In lieu of printing these rapidly evolving treatment options, these insights are available on another website:

Some information on this website discusses what one might do if progression from “mild/moderate” to “severe/critical” COVID-19 disease occurs. The objective of these postings is to provide updates that can be discussed with treating physicians. Much of the information about COVID-19 is subject to radical change as new and better-quality data emerge.

Why COVID-19 is Different

Back in the 1980s-1990s, Life Extension® fought a multi-decade battle with the FDA to force the approval of an anti-viral drug called ribavirin.

When ribavirin was combined with interferon-alpha, treatment outcomes in hepatitis C patients markedly improved. Today’s hepatitis C drugs (like Sovaldi®) are curing over 95% of patients.

Yet, when these drugs were approved in 2013-2014, most still relied on co-administration of ribavirin. More recent hepatitis C protocols are combining Sovaldi® with newer drugs (in lieu of ribavirin) to eradicate hepatitis C.

We have no financial interest in ribavirin. We identified its efficacy in the early 1980s and relayed this information to our supporters. The FDA did not approve ribavirin until 1998. Our efforts to accelerate approval of ribavirin may have saved thousands of American lives. The challenge with COVID-19 is there are no historic data sets to make definitive treatment suggestions like there were for ribavirin.

We are, instead, dealing with a rapidly changing series of experimental COVID-19 interventions with no tightly controlled studies to substantiate them.


You’ve likely read about the initial symptoms of today’s novel coronavirus (COVID-19) pandemic.

The Centers for Disease Control and Prevention currently lists them as:

  • Fever
  • Cough
  • Shortness of breath or difficulty breathing
  • Chills
  • Repeated shaking with chills
  • Muscle pain
  • Headache
  • Sore throat
  • New loss of taste or smell

Some people may display no symptoms (asymptomatic) yet still be capable of infecting others. Those who experience symptoms sometimes describe COVID-19 as the worst viral infection they have ever encountered.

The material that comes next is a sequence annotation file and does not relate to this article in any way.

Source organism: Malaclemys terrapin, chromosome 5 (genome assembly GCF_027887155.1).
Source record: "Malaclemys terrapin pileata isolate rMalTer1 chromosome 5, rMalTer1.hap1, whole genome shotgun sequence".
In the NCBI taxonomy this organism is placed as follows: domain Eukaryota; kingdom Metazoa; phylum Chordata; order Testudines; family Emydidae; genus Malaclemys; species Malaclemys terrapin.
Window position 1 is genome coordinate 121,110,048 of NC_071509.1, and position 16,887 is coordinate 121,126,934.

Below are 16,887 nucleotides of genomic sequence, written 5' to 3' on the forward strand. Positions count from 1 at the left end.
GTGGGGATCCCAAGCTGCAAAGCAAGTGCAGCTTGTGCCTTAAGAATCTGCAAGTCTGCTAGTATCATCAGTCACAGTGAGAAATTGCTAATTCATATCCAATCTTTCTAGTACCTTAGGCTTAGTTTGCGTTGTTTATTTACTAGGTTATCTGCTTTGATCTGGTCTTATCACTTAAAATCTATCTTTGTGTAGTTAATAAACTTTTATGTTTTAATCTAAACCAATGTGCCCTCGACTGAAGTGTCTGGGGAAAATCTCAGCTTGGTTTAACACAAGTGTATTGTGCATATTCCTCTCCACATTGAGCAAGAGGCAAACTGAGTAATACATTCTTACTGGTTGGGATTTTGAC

The miseries of COVID-19 disease can involve fluctuating periods of fever, often worse at night, as well as shortness of breath and extreme fatigue that may last for two weeks or longer. These sufferings are being reported by people with so-called “mild to moderate” disease that does not require hospitalization. For “severe” and “critical” COVID-19 disease, hospitalization is required.

Some reports in the medical literature at the time of this writing suggest relapses of initial infection, which implies some patients may not fully clear the viral infection for a long time, yet remain infectious.

In This Month’s Issue…

Fascinating human and animal data reveal anti-aging effects in response to low-dose intake of the mineral lithium.

The first article in this month’s issue describes an array of benefits that have been discovered about lithium’s ability to slow brain aging and enhance one’s feeling of wellbeing.

Back in 1981, Life Extension® published the first of dozens of articles about the longevity-enhancing potential of DHEA. The article on page 48 expounds on an abundance of published data revealing DHEA’s systemic health benefits.

What I like about lithium and DHEA is they are low-cost and can readily be added to one’s personal health program. On the flip side, the article on page 71 describes the enormous challenges a leukemia patient went through after undergoing brutal conventional treatments but ends on a happy note we hope you’ll appreciate.

For decades we’ve published articles about the adverse impact of immune senescence. Two articles in this month’s issue discuss non-drug approaches to help circumvent certain aspects of age-related immune decline. Nothing in these articles is meant to imply any kind of preventative effect against SARS-CoV-2, for which there is insufficient information to make science-based recommendations, based on Life Extension’s strict evidence-based publication criteria.

For longer life,